Editors' ChoiceIRON METABOLISM

Casting the development of iron-recycling macrophages

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Science Translational Medicine  22 Apr 2020:
Vol. 12, Issue 540, eabb5674
DOI: 10.1126/scitranslmed.abb5674

Abstract

Interleukin-33 signaling directs the maturation of iron-metabolizing macrophages.

The regulation of iron homeostasis at the tissue and cellular level is essential to maintain vital physiological processes, including erythropoiesis (red blood cell production) and oxygen transport. Alterations in iron metabolisms and recycling from senescent red blood cells can result in disease states. Although iron deficiency is the main cause of anemia, excessive iron accumulation from hemochromatosis may damage organs including the liver, pancreas, brain, and heart. Defective iron metabolism may also be involved in atherosclerotic cardiovascular disease. Major knowledge gaps remain, including how plaque macrophages regulate iron clearance after intraplaque hemorrhage. Therefore, the identification of regulatory signaling that controls the development of iron-recycling macrophages is a key first step to dissect tissue-specific pathophysiological functions.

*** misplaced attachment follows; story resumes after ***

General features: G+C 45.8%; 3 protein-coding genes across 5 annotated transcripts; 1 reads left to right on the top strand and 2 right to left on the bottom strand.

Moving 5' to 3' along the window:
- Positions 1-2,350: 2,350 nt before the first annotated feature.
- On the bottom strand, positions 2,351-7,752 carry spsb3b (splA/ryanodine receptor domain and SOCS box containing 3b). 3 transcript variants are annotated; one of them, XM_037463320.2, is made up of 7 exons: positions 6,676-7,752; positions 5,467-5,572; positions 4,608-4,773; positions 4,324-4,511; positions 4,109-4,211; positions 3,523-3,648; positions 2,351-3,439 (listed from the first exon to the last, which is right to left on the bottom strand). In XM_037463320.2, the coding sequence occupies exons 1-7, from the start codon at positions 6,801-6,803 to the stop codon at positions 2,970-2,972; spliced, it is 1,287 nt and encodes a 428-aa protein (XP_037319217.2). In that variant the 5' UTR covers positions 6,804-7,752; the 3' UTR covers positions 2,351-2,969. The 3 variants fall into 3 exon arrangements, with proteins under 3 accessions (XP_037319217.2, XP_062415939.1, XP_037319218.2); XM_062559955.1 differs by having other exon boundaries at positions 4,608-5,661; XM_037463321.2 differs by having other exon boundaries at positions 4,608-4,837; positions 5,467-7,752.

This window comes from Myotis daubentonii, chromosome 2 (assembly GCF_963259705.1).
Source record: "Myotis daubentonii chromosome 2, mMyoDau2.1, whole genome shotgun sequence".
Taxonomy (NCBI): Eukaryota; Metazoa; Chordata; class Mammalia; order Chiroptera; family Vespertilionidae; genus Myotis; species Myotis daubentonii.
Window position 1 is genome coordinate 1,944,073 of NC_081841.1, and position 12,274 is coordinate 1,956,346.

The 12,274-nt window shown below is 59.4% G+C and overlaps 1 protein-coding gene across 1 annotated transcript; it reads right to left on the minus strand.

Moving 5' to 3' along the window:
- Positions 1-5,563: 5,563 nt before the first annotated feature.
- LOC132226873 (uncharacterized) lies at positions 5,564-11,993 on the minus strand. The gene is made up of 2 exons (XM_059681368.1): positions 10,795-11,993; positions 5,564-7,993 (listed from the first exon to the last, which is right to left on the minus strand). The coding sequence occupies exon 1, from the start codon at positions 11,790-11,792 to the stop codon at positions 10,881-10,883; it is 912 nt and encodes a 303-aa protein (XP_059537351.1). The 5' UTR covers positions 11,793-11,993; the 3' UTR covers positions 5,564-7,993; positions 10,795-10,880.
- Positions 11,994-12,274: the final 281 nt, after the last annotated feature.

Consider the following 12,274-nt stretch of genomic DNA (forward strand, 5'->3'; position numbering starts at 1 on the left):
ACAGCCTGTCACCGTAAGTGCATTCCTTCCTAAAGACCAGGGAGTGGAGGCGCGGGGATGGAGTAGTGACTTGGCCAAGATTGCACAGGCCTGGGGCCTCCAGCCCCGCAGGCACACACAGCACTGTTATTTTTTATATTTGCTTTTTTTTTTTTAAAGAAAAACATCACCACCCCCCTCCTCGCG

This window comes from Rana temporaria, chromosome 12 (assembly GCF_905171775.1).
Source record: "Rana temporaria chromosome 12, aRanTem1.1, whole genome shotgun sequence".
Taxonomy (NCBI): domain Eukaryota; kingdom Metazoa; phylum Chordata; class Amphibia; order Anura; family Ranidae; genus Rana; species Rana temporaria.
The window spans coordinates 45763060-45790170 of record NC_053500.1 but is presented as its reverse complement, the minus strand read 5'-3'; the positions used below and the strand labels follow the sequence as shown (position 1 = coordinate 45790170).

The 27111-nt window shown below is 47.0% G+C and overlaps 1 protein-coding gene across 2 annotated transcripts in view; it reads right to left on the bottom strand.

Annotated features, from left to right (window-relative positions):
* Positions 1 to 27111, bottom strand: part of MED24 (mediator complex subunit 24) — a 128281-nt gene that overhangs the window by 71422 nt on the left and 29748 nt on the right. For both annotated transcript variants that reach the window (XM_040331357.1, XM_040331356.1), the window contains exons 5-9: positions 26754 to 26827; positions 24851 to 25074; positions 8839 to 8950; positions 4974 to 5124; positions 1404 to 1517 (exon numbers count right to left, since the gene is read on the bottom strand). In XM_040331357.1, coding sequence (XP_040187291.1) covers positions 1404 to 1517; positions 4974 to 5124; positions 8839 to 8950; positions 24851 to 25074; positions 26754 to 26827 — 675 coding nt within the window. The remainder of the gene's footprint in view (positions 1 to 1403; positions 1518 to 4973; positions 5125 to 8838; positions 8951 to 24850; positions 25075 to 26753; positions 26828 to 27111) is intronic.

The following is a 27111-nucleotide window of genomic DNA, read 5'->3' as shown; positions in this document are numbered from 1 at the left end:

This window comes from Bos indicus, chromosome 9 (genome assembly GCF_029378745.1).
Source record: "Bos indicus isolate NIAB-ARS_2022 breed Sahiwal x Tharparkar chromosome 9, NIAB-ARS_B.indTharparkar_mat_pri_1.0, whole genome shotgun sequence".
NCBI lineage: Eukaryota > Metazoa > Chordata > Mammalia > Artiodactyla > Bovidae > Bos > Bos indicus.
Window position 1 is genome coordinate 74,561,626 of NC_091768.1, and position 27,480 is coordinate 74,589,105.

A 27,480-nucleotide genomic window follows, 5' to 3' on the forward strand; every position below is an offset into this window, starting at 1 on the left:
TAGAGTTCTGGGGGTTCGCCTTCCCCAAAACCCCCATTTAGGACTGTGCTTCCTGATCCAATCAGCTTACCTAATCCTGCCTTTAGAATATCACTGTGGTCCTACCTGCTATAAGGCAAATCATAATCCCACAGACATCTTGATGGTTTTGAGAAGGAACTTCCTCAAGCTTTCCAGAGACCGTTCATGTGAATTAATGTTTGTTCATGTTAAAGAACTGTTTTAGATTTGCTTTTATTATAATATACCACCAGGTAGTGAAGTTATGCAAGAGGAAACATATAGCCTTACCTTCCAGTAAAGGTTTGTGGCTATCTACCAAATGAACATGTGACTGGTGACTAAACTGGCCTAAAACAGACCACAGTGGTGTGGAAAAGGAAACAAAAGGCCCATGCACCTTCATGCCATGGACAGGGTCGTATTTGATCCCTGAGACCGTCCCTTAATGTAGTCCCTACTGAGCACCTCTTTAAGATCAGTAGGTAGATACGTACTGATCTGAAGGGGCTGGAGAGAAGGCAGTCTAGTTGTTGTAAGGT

In this study, Lu et al. performed a series of elegant in vitro and in vivo mouse studies to reveal how interleukin (IL)-33, a member of the IL-1 cytokine family that is constitutively expressed in the nucleus of epithelial and endothelial cells, directs the differentiation of pre–red pulp macrophages into mature iron-recycling macrophages. They show that IL-33 released by damaged erythrocytes instructs the maturation of iron-metabolizing macrophages through the activation of the IL-33 receptor IL1RL1 and downstream activation of myeloid differentiation primary response 88 (MyD88) adaptor protein and extracellular signal–regulated kinases 1 and 2 (ERK1/2). IL-33 signaling sustains the activation of the transcriptional regulator of myelopoiesis GATA2 and the expression of GATA2 target genes. The authors were unable to elucidate how IL-33 is maintained and stored in enucleated erythrocytes and the role of IL1RL1 in the bone marrow; these questions will need to be addressed in future studies.

Lu et al.’s results provide insight on key signaling pathways involved in the development of iron-handling macrophages. Iron metabolism is fundamental to maintaining tissue homeostasis; therefore, understating the sensing mechanisms that induce the differentiation of iron-recycling macrophages offers promising strategies for several diseases. For example, the validation of this pathway in experimental models of atherosclerosis could provide a step forward in understanding the causal role of plaque iron-metabolizing macrophages in disease progression and potential therapeutic strategies for cardiovascular disease.

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